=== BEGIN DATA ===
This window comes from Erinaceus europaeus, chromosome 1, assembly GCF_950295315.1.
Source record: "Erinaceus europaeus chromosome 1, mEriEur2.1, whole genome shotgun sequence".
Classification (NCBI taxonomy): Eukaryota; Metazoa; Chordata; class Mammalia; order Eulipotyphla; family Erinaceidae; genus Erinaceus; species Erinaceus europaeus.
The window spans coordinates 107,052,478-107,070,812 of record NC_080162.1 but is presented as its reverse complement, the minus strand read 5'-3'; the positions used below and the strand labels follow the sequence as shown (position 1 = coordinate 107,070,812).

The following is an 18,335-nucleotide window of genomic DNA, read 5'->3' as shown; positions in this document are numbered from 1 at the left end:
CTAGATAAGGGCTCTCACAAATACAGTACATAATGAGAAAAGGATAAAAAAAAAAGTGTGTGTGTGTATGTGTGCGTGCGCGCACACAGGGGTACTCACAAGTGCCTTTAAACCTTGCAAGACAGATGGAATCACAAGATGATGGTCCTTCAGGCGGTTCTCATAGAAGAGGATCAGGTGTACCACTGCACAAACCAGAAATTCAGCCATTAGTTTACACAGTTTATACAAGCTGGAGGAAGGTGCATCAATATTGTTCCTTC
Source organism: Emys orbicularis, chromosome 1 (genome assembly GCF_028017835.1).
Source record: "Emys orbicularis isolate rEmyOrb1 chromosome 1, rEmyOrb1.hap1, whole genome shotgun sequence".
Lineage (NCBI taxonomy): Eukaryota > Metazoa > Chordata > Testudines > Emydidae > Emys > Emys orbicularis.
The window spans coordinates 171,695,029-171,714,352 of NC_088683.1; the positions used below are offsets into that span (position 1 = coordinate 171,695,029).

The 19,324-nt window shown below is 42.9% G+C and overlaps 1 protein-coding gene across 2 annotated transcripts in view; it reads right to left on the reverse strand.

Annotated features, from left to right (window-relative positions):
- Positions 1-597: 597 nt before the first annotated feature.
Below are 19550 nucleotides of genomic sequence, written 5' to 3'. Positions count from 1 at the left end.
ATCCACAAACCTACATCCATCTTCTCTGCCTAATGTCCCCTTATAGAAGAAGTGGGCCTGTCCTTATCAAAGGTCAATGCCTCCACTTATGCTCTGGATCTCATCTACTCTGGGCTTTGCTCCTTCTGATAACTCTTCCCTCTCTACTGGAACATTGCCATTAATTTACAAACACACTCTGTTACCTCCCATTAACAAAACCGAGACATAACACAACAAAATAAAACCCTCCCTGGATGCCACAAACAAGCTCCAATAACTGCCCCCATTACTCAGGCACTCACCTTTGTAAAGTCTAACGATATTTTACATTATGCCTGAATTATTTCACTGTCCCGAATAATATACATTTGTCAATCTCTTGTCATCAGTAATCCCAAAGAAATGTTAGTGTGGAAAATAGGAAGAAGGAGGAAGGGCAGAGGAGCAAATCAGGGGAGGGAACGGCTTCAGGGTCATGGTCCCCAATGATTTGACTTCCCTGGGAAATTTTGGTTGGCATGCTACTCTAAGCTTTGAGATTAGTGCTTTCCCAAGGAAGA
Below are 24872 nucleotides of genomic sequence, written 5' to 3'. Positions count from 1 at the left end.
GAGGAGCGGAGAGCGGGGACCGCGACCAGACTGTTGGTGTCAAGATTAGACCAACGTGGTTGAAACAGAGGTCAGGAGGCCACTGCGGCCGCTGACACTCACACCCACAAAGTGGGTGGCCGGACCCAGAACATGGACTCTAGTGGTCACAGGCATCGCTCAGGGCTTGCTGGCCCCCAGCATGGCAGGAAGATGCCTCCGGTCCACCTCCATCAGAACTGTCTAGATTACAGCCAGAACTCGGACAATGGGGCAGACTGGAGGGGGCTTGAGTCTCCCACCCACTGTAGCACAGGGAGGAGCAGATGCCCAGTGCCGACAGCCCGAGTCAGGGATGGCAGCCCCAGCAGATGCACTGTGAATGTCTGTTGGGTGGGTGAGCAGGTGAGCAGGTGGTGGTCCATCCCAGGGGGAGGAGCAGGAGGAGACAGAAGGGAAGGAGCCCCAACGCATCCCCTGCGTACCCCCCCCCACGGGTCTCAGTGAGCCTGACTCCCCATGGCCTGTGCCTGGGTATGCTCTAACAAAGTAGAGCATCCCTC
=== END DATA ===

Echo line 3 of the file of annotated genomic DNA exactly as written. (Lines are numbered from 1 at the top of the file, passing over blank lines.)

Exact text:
Classification (NCBI taxonomy): Eukaryota; Metazoa; Chordata; class Mammalia; order Eulipotyphla; family Erinaceidae; genus Erinaceus; species Erinaceus europaeus.